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Stray Cat Rock: Sex Hunter (Hasebe Yasuharu 1970)


Stray Cat Rock: Sex Hunter
[Nora-neko rokku: Sekkusu hanta]

Genre: Nearly Hip Youth Sub-Culture Confusion

review in one breath

Mako and her female gang of Alleycats are still battling the wannabe bad-guys known as the Eagles, this time over the latter's desire to purge their town of "half-breed" war children. When the Eagles take things one step too far, they're faced with the Molotov cocktail wielding wrath of Mako and the well-armed Kazuma, the dark-skinned hunk searching for his long lost sister Megumi.


This film is SO generation-issue specific that it literally isolates itself from the hope of becoming anything more than an oddity to contemporary audiences.

This is the second of four "Stray Cat Rock" films all of which cast the sexy Kaji Meiko in the role of Mako, leader of the female gang known as the Alleycats. The first and last of these four were directed by Fujita Toshiya in 1970 and 1971 respectively. The current film and its sequel were both directed by Hasebe Yasuharu whose other work includes among many others Black Tight Killers (1966) and Female Prisoner Scorpion 701's Grudge Song (1973).

Although Kaji is indeed a convincingly tough heroine (and for that reason she will go on to play Matsushima Nami in all four of the Female Prisoner 701 Scorpion films and Kashima Yuki in the Lady Snowblood films) this narrative is so underwhelming and the poseur quotient so off the charts as regards the male characters here that the audience is more likely to spend their time trying to figure out what this is really all about rather than focusing of the knife wielding babe-ette Mako.

The brunt of the plot revolves around Baron, leader of the male gang known as the Eagles and his utter contempt of "half-breeds", children born immediately following the war through the marriage or relationship of US soldiers to Japanese women. And indeed an amazing variety of actual "half-breeds" are cast in this film only to be abused and terrorized by the increasingly annoying Baron.

First and foremost among these war children is Kazuma played by Yasuoka Rikiya who is in fact of mixed blood yet has gone on to have a truly amazing acting career in Japan. This role was only the third film in which he appeared, but he would go on to star in over 135 films, often with leading roles, the most recent of which is Miike Takashi's 2004 film IZO.


When a member of the Eagles gang realizes that his girlfriend has left him for a racially mixed man, Baron, the leader of the gang snaps, recalling the rape of his sister, and vows to rid their town of all such "half-breeds". Thus the gang sets out to harass and violently confront anyone, male or female, they suspect of not being of pure Japanese blood.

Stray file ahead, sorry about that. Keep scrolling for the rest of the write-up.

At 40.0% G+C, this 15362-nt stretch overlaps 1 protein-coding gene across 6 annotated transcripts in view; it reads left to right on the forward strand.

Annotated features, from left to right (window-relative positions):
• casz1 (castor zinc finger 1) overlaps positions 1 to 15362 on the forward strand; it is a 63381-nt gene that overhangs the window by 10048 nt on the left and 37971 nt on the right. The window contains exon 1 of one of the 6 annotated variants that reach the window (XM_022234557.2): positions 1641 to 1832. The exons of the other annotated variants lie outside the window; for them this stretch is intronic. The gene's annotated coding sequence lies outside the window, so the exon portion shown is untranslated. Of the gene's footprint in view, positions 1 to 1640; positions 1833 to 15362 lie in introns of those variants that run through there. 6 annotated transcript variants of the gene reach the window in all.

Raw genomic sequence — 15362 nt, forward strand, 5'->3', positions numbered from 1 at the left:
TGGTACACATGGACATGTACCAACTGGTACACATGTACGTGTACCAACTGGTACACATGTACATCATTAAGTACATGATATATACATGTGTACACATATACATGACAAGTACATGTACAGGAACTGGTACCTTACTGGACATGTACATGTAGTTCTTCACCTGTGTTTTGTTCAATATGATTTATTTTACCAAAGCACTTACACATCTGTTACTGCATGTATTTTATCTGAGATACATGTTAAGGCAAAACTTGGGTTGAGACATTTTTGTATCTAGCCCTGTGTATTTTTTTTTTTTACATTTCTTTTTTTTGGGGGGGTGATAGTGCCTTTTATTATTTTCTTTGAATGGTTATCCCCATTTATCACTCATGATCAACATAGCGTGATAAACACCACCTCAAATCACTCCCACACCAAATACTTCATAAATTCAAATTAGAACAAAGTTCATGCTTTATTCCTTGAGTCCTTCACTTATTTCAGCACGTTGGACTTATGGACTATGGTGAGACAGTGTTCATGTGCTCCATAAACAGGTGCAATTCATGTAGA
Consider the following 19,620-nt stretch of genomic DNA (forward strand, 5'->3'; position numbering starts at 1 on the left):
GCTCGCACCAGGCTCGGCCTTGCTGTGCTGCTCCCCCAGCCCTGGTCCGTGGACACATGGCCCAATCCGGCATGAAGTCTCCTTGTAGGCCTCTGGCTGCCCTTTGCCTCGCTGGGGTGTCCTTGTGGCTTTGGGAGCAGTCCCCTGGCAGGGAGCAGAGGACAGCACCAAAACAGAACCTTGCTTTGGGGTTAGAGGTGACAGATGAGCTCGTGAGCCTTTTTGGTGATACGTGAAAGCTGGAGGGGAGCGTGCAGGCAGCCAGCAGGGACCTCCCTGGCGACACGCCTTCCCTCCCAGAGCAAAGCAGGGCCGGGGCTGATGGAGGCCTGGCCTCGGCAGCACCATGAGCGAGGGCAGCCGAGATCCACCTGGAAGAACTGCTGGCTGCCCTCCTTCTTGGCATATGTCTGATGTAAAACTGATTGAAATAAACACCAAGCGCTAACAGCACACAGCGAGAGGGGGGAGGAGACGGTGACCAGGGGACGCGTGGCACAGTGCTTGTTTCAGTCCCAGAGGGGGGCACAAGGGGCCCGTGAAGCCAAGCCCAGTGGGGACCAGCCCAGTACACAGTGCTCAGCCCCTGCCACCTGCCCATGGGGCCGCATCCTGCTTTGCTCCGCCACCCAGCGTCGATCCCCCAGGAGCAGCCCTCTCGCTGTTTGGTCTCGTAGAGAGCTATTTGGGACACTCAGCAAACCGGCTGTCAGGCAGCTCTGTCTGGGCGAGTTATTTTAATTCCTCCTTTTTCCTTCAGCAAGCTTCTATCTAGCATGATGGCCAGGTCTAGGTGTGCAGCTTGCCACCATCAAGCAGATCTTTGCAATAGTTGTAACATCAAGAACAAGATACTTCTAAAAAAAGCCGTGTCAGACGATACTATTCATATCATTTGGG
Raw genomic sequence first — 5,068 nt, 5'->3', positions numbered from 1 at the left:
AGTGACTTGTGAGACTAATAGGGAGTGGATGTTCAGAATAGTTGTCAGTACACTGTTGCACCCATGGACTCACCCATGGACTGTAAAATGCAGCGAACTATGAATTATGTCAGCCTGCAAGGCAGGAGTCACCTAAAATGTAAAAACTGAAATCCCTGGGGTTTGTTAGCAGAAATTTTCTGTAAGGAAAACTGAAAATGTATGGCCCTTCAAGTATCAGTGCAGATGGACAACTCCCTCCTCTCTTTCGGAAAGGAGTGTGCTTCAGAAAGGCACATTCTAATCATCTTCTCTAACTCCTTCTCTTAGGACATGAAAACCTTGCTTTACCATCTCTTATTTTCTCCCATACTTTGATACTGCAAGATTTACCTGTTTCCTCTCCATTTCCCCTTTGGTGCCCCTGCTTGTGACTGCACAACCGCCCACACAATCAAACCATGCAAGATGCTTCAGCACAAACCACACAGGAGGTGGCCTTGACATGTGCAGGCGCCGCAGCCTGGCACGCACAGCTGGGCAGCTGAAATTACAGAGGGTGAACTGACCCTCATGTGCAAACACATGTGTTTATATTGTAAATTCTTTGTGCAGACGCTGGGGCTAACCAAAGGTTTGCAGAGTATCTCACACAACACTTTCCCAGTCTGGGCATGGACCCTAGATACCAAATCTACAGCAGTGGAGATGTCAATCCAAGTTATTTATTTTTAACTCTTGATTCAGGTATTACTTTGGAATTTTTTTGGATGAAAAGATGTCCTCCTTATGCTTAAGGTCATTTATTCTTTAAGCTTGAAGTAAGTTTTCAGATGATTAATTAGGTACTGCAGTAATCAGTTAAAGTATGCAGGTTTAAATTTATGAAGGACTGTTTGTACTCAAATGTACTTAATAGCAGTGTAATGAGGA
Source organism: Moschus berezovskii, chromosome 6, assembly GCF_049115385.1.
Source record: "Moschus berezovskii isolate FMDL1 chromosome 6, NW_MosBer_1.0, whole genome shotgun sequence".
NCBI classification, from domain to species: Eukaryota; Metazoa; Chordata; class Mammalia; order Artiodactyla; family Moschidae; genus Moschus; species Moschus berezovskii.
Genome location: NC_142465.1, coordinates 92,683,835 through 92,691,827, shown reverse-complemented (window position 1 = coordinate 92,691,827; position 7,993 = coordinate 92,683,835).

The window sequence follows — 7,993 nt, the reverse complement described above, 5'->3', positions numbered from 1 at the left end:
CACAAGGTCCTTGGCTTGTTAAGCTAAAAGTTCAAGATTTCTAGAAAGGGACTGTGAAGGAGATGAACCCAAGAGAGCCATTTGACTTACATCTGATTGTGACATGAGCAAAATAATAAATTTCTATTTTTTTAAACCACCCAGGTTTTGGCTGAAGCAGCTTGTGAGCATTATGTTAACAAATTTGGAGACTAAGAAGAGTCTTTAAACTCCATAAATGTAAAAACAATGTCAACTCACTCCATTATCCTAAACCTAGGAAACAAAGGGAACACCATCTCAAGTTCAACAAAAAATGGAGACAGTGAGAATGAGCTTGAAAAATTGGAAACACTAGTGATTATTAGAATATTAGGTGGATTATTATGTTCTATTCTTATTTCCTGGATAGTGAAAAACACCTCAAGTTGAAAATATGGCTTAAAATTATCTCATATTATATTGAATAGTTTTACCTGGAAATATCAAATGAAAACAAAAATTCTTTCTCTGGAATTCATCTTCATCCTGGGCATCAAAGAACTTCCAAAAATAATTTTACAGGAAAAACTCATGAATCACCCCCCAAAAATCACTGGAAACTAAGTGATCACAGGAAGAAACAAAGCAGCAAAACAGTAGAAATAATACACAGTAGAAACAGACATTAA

From the sidelines watch Mako and her female gang members, rather apathetically at first, but they too soon become involved when one of the girls in her gang becomes the subject to the Eagles' abuse after they learn she has been seeing one of their targets.

Torn between her secret love of Baron and the increasing disgust at the antics of the Eagles, Mako will inevitably be forced to take sides in an all or nothing fight for survival. And when she finally does decide to act, knives, guns and Molotov cocktails are only the beginning!


The narrative here is quite stretched and truly difficult to be absorbed into. I couldn't associate or empathize with any of the characters and more often than not found their actions to be dramatically flamboyant and rather inexplicable. The film contains some novelty, however, particularly in its effort to cast so many foreigners and a drug-fueled hippy-esque youth subculture. Even the psychedelic girl band in the night club is chocked full of Caucasian girls. But such bells and whistles will not be enough to float this story, 80% of which seems to have been shot in the middle of the night with little or no lighting.

My guess is that Fujita's original (and fourth?) "Stray Cat Rock" film was rather compelling and character driven, enough to warrant Hasebe's interest in using Mako for two films. But as is the case so often, sequels tend to rely wholly on the character development of the original and merely focus on quirky plot elements instead. Thus, in the end, this film really does not have the capacity to stand side by side with the many far better films in this same genre.

Version reviewed: Region 1 subtitled DVD available at all mainstream venues.

cultural interest violence sex strangeness
Unusual look at the societal angst caused by bi-racial children following the war. Plenty of gun violence alongside fisticuffs, knives, chains and abuse by jeep. No nudity or sex, though rape is implied. This film makes a valiant effort to depict a very toned-down psychadelic youth sub-culture with everything from go-go dancers to day-glo murals.

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